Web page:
To improve the gripping or holding of slides, at least one of the jaws is preferably provided with a friction material such as rubber. As shown herein, movable jaw 172 is provided with a circular passage 173 which communicates with each of the grooves 176. Force fitted into passage 173 is a rubber tube 175 of slightly greater diameter. Thus a portion of tube 175 is disposed in the trough of each groove 176 for engagement with a slide 28 to securely hold the slide.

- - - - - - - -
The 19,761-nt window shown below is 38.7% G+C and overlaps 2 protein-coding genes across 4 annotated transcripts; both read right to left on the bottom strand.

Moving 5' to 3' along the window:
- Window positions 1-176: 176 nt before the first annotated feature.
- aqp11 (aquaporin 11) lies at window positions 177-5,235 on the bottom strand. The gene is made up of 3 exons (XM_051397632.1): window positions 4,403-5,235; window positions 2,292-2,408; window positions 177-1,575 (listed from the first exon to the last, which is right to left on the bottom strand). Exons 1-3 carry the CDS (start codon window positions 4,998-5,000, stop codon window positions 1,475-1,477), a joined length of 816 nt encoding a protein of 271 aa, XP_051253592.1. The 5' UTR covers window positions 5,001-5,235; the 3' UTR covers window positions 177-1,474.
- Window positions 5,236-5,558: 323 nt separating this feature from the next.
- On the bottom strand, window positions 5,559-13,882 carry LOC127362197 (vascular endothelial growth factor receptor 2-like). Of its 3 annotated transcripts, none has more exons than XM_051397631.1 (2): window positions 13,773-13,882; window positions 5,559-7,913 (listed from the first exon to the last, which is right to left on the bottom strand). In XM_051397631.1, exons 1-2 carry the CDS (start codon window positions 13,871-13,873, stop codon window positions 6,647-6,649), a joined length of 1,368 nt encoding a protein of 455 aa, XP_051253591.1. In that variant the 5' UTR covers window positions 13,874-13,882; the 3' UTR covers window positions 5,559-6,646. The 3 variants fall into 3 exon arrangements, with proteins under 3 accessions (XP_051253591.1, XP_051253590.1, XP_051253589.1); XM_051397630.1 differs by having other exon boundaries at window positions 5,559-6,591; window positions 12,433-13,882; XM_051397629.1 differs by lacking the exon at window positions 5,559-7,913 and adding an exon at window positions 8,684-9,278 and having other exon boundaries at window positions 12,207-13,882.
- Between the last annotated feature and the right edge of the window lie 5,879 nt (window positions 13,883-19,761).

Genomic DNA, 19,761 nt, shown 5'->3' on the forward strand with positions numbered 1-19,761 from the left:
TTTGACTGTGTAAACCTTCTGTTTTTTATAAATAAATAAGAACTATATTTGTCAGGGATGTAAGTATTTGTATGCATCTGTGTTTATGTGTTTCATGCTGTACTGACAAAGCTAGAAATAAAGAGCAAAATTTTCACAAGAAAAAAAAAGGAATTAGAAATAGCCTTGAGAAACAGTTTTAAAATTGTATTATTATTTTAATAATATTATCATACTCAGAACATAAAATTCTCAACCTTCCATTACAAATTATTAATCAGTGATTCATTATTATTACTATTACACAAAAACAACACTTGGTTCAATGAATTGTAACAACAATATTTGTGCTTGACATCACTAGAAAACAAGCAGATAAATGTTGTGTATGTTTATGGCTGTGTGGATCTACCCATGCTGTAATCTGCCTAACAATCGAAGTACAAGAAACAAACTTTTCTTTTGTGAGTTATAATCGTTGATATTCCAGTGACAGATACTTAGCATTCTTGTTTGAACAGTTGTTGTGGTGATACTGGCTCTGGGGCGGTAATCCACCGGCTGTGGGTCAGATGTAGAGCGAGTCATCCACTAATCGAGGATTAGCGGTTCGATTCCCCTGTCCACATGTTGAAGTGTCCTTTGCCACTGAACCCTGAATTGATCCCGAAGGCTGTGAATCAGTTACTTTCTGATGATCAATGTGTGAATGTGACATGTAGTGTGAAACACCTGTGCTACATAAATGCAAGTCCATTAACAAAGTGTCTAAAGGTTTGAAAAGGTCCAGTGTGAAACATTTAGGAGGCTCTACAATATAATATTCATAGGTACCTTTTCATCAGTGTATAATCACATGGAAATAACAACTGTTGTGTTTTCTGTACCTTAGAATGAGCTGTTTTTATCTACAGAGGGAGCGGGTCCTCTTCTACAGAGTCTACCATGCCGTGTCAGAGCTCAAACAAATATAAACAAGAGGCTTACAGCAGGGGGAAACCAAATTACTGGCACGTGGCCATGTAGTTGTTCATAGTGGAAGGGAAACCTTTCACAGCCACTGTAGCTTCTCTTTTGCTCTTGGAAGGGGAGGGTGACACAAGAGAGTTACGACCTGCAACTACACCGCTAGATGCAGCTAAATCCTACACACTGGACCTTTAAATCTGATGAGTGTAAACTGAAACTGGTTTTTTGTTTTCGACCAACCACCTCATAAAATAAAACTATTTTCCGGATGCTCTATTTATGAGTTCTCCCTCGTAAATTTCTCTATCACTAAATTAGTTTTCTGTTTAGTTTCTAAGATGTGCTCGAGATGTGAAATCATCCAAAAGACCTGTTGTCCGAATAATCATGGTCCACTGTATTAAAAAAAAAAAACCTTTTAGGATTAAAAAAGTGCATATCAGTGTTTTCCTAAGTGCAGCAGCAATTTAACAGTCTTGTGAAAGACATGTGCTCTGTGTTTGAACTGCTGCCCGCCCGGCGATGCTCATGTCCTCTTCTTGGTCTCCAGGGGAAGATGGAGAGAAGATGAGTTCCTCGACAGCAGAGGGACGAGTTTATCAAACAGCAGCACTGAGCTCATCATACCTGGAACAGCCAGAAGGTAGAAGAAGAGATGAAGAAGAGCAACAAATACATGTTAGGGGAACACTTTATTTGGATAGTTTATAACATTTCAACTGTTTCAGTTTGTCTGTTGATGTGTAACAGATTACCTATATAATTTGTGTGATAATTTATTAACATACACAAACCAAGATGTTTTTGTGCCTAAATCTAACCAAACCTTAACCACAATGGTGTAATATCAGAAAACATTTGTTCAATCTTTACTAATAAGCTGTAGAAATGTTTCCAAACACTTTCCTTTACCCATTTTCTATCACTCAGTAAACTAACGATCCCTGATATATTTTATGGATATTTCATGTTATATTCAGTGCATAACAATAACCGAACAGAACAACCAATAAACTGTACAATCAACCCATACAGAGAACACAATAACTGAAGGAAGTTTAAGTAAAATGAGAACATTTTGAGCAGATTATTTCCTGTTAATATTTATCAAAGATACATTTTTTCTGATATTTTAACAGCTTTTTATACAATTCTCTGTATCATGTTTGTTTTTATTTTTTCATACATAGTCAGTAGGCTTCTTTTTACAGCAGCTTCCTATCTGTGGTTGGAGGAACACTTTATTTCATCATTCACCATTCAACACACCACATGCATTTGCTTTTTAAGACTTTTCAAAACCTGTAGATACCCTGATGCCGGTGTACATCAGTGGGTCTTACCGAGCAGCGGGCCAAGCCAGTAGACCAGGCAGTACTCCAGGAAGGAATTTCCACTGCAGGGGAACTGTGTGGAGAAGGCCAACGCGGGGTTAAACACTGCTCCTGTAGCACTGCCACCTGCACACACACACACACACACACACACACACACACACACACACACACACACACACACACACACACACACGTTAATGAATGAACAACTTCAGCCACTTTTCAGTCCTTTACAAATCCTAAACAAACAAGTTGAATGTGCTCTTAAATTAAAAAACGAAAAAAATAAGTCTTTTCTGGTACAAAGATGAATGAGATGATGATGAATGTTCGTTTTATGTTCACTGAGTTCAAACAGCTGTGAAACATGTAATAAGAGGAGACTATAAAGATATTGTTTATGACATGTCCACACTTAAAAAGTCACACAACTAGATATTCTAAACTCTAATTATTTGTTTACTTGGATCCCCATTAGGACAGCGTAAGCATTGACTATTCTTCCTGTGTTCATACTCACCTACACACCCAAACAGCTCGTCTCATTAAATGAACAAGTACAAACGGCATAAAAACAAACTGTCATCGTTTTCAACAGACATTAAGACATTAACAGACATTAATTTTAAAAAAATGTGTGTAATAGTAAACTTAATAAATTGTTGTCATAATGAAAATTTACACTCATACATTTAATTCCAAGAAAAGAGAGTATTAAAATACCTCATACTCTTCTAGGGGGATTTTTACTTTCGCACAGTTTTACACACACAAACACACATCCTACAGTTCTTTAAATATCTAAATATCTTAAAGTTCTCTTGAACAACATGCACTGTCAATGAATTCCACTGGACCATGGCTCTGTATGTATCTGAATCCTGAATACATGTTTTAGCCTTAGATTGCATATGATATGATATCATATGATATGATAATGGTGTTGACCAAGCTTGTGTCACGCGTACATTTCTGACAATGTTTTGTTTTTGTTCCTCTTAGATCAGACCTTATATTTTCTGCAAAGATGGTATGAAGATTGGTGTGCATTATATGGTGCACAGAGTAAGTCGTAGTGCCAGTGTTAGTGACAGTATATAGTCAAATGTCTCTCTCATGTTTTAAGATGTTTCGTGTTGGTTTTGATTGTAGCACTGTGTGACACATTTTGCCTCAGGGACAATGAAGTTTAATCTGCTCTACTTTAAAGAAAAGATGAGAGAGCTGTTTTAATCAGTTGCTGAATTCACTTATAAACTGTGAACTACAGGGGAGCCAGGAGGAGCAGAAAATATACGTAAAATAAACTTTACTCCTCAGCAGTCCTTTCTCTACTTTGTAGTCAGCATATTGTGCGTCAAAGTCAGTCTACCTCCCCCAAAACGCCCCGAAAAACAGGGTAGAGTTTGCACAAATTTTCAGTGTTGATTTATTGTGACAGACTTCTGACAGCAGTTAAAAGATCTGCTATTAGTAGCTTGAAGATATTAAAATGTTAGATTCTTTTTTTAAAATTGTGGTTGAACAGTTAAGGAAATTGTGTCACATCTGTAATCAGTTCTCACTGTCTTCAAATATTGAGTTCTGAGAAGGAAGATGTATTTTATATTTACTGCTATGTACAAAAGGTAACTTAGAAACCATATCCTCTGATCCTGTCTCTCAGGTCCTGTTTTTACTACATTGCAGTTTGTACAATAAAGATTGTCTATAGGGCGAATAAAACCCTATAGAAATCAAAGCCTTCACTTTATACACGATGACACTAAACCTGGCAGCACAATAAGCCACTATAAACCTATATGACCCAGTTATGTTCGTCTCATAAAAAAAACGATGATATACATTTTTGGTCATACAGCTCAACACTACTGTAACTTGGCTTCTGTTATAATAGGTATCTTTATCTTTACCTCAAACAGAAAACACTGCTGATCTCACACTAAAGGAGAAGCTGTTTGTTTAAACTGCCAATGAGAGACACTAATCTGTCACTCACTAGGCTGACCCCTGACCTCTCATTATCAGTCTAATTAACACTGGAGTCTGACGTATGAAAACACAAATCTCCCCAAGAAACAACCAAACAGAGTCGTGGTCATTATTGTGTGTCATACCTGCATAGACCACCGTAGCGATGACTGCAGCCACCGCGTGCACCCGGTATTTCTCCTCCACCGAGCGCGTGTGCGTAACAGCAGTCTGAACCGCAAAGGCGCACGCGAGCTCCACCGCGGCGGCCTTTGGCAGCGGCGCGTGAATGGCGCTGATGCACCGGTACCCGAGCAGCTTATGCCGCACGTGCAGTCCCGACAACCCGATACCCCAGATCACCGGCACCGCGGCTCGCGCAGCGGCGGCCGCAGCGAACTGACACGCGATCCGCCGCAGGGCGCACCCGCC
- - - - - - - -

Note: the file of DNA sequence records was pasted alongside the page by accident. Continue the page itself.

When the slide holder is so equipped with slides, it may be placed on the slide holder support 24 in the following manner. As may best be seen in FIG. 1, the upper edge of the slide holder support 24 is provided with a plurality of notches 192 which notches are adapted to provide a seat or indexing means for a slide holder 26. Provided on the slide holder is a pin 194 having an enlarged head 196 at the rear of the slide holder. The pin is biased forwardly of the slide holder by a tension spring having one end secured to the forward end of the pin 194 and its opposite end secured to a pin 200 which extends across the circular passage 202 in which the pin 194 is partially disposed. However, when it is desired to dispose a slide holder on the support 24, the operator grasps the pin head 196 and pulls the pin to the right as viewed in FIG. 10 whereby to enlarge the opening between the rear surface of the body 138 and the forward surface of the pin head in order to receive the slide holder support 24 therebetween. The slide holder is then moved down with the pin 194 be ing fitted into an appropriate notch 192 on support 24 whereupon the operator releases the pin head 196 and permits it to move to the left as viewed in FIG. 10 to press the slide holder support between the pin head and the rear surface of the body 138. To prevent any rocking movement, the horizontal protrusion 142 is provided which protrusion or shelf 142 rests on the upper surface of the slide holder support on both sides of the notch 192. Thus the slide holder is readily detachably mounted on the slide holder support and is accurately indexed thereon.